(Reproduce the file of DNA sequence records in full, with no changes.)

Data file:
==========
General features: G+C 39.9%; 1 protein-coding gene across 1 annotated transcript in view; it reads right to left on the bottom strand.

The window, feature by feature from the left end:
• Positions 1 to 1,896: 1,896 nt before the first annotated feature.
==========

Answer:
General features: G+C 39.9%; 1 protein-coding gene across 1 annotated transcript in view; it reads right to left on the bottom strand.

The window, feature by feature from the left end:
• Positions 1 to 1,896: 1,896 nt before the first annotated feature.